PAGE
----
* Special IRA contributions rule. For each of 2006 and 2007 only, the PPA allows IRA holders who are 70-1/2 and older to make charitable contributions of up to $100,000 for 2006 and again in 2007 only from their IRAs without realizing income. For those who wish to maximize this temporary benefit, the transfer from IRA to charity must be completed in 2006 for this year's $100,000 benefit cap to apply; the benefit is not cumulative and cannot be carried over to make $200,000 income-tax-free in 2007.
* Food and book donations. The PPA extended the liberalized deduction for food and book inventory available to all businesses for two years, through 2007.
* And more. Also temporary for 2006 and 2007 only under the PPA is the higher contribution base allowed for donations of real property for conservation purposes, as well as a special stock-basis adjustment for S corporation donations.
Energy Tax Act
* Hybrid vehicle credit. A full alternative motor vehicle credit must begin to be phased out pursuant to the Energy Tax Act for vehicles manufactured by any particular manufacturer during the second quarter following the quarter in which hybrid vehicle sales by that manufacturer exceed 60,000 units.
Since Toyota Motor Co. exceeded the 60,000 level at the end of the second quarter, purchasers of all Toyota hybrid vehicles (which includes the Lexus brand) during the Oct. 1, 2006, to March 31, 2007, period are entitled to only a 50 percent credit. For the moment, however, other manufacturers do not appear in danger of surpassing the 60,000 mark anytime soon.
* Residential energy credits. The Energy Tax Incentives Act of 2005 created several new credits that apply to property placed in service after Dec. 31, 2005, but before Jan. 1, 2008. A limited-time credit of up to $500 is available for the installation of non-business energy property such as central air conditioning, heat pumps, water heaters, furnaces, insulation, and residential exterior doors and windows. Homeowners can also receive a limited-time credit for installing solar water heaters (except for hot tubs and swimming pools), solar electricity equipment and fuel cell plants.
The $500 credit is a total amount available for 2006 and 2007 combined, while those who install solar equipment at least hypothetically may receive a credit of $2,000 per type of equipment for each year, and fuel cell plants entitle taxpayers to $500 for each half-kilowatt of capacity installed per tax year.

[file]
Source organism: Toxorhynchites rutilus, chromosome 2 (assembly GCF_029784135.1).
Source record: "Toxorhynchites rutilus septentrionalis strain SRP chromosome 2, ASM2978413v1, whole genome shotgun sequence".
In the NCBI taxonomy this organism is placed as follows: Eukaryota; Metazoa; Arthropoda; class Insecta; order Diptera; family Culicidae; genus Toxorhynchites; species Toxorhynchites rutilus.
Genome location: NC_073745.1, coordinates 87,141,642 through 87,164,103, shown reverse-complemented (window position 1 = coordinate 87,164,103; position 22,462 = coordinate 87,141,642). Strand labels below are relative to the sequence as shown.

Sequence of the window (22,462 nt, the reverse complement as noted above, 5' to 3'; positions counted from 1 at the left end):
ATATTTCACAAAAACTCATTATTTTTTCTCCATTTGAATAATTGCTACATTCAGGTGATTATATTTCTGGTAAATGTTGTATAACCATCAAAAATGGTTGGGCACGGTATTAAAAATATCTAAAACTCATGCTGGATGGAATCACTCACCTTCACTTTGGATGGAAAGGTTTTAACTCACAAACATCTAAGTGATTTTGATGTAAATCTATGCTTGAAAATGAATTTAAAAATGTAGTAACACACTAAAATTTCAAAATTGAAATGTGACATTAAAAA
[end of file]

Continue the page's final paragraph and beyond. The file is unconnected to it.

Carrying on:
Guidance and case law
* Nonqualified deferred compensation. The Code Section 409A nonqualified deferred compensation rules have given many businesses major compliance headaches. New regulations had insisted that the effective date be a firm Jan. 1, 2007, for complete compliance. Now, there are signs that the IRS will extend this date. However, at press time that action had not yet been taken.
In Notice 2006-33, the IRS provided another grace period for nonqualified deferred comp plans to comply with Code Sec. 409A(b). Deferred comp plans using offshore "rabbi" trusts or financial health triggers now have until Jan. 1, 2008, to conform to the new rules
* Bonus depreciation. Announcement 2006-29 extended for one year the deadline for certain hurricane-affected taxpayers to place property in service to claim first-year bonus depreciation. Taxpayers impacted by Hurricanes Katrina, Rita or Wilma now have until Dec. 31, 2006, to place property in service so that they can claim 50 percent bonus depreciation under Code Sec. 168(k)(4).
* Simple IRA plans. In early 2006, the IRS extended the time for employers to amend their Simple IRA plans to be in compliance with the Economic Growth and Tax Relief Reconciliation Act of 2001. Employers now have until Dec. 31, 2006, to amend their plans. The likelihood of another extension is not great. Noncompliant plans run the risk of losing the tax benefits associated with these plans.
* Advance trade discounts. In Westpac Pacific Food (CA-9, June 21, 2006), the Ninth Circuit Court of Appeals, reversing the Tax Court, held that cash paid in advance by a wholesaler to an accrual-method retailer, in exchange for a volume commitment, was not gross income at the time received. Since the retailer had to pay back the cash if it did not follow through on its purchase commitments, the appellate court reasoned that the cash should be treated as a security deposit and not taxed until the purchases were completed.